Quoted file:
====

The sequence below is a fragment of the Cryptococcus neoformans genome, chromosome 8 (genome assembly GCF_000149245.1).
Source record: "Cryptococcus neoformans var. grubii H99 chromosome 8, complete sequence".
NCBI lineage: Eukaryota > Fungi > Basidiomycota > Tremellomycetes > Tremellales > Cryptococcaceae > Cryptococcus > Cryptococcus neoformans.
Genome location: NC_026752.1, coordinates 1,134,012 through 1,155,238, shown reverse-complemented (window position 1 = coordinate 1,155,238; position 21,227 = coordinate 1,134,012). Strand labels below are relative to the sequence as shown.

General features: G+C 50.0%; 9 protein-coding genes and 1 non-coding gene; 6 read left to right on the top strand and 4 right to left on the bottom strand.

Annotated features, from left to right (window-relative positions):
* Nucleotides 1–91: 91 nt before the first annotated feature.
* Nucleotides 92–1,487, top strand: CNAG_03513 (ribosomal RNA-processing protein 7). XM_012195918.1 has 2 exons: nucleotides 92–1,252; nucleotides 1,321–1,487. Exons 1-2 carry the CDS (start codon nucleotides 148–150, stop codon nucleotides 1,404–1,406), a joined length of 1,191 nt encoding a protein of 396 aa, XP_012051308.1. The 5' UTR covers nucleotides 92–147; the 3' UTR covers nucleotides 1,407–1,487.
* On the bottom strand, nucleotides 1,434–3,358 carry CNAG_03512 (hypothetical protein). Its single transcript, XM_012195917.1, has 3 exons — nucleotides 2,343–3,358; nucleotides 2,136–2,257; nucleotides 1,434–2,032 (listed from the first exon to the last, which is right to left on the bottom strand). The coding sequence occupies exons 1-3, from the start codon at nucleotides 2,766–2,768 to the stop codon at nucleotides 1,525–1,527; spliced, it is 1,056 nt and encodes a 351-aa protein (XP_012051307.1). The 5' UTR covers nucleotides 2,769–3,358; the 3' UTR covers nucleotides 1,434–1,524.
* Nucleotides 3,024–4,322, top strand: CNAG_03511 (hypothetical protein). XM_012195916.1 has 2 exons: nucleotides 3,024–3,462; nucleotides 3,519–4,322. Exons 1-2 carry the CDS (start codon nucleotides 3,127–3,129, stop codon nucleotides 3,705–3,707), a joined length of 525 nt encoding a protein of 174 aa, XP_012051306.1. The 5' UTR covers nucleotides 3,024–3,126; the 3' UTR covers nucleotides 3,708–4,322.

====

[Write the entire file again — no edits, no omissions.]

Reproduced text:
The sequence below is a fragment of the Cryptococcus neoformans genome, chromosome 8 (genome assembly GCF_000149245.1).
Source record: "Cryptococcus neoformans var. grubii H99 chromosome 8, complete sequence".
NCBI lineage: Eukaryota > Fungi > Basidiomycota > Tremellomycetes > Tremellales > Cryptococcaceae > Cryptococcus > Cryptococcus neoformans.
Genome location: NC_026752.1, coordinates 1,134,012 through 1,155,238, shown reverse-complemented (window position 1 = coordinate 1,155,238; position 21,227 = coordinate 1,134,012). Strand labels below are relative to the sequence as shown.

General features: G+C 50.0%; 9 protein-coding genes and 1 non-coding gene; 6 read left to right on the top strand and 4 right to left on the bottom strand.

Annotated features, from left to right (window-relative positions):
* Nucleotides 1–91: 91 nt before the first annotated feature.
* Nucleotides 92–1,487, top strand: CNAG_03513 (ribosomal RNA-processing protein 7). XM_012195918.1 has 2 exons: nucleotides 92–1,252; nucleotides 1,321–1,487. Exons 1-2 carry the CDS (start codon nucleotides 148–150, stop codon nucleotides 1,404–1,406), a joined length of 1,191 nt encoding a protein of 396 aa, XP_012051308.1. The 5' UTR covers nucleotides 92–147; the 3' UTR covers nucleotides 1,407–1,487.
* On the bottom strand, nucleotides 1,434–3,358 carry CNAG_03512 (hypothetical protein). Its single transcript, XM_012195917.1, has 3 exons — nucleotides 2,343–3,358; nucleotides 2,136–2,257; nucleotides 1,434–2,032 (listed from the first exon to the last, which is right to left on the bottom strand). The coding sequence occupies exons 1-3, from the start codon at nucleotides 2,766–2,768 to the stop codon at nucleotides 1,525–1,527; spliced, it is 1,056 nt and encodes a 351-aa protein (XP_012051307.1). The 5' UTR covers nucleotides 2,769–3,358; the 3' UTR covers nucleotides 1,434–1,524.
* Nucleotides 3,024–4,322, top strand: CNAG_03511 (hypothetical protein). XM_012195916.1 has 2 exons: nucleotides 3,024–3,462; nucleotides 3,519–4,322. Exons 1-2 carry the CDS (start codon nucleotides 3,127–3,129, stop codon nucleotides 3,705–3,707), a joined length of 525 nt encoding a protein of 174 aa, XP_012051306.1. The 5' UTR covers nucleotides 3,024–3,126; the 3' UTR covers nucleotides 3,708–4,322.